Take the 2-minute tour ×
Stack Overflow is a question and answer site for professional and enthusiast programmers. It's 100% free, no registration required.

I have a web page that I display data from a series of backend tables i.e. I do a series of joins and some processing of the data to populate a table in my page. No problem on this. Now I am making changes in these rows that affect records in the corresponding tables and see the updates from another page.

I thought that the best way is to store the updates in a new table so that I get better performance and not do the joins and the processing over and over. As a result now the code works, but I ended up with these tables "coupled" in a transactional mode. This means that whenever a client from the UI uses the page and tries an update both the tables are locked (they are inside a transaction and the UPDATE locks).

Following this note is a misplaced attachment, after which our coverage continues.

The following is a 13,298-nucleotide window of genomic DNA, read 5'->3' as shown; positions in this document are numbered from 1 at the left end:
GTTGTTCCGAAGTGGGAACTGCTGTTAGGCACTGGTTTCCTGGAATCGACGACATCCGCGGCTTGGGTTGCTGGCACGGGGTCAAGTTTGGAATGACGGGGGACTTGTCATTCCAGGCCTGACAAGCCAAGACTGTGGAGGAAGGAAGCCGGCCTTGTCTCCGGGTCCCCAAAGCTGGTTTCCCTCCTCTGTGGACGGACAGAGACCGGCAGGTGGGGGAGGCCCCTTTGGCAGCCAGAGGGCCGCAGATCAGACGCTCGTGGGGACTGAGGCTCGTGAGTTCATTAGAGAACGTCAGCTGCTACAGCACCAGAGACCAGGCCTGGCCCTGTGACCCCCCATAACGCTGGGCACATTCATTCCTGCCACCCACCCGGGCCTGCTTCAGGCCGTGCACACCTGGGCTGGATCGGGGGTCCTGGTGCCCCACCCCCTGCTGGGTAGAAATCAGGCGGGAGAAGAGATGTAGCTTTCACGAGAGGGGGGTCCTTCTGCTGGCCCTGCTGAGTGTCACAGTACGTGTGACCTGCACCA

So my question is, does this approach scale well? Is it natural to have locks and "serialized" transactions when using a web UI? (As opposed to not "cache" the values in a table and calculate it constantly via joins).

share|improve this question

Your Answer


By posting your answer, you agree to the privacy policy and terms of service.

Browse other questions tagged or ask your own question.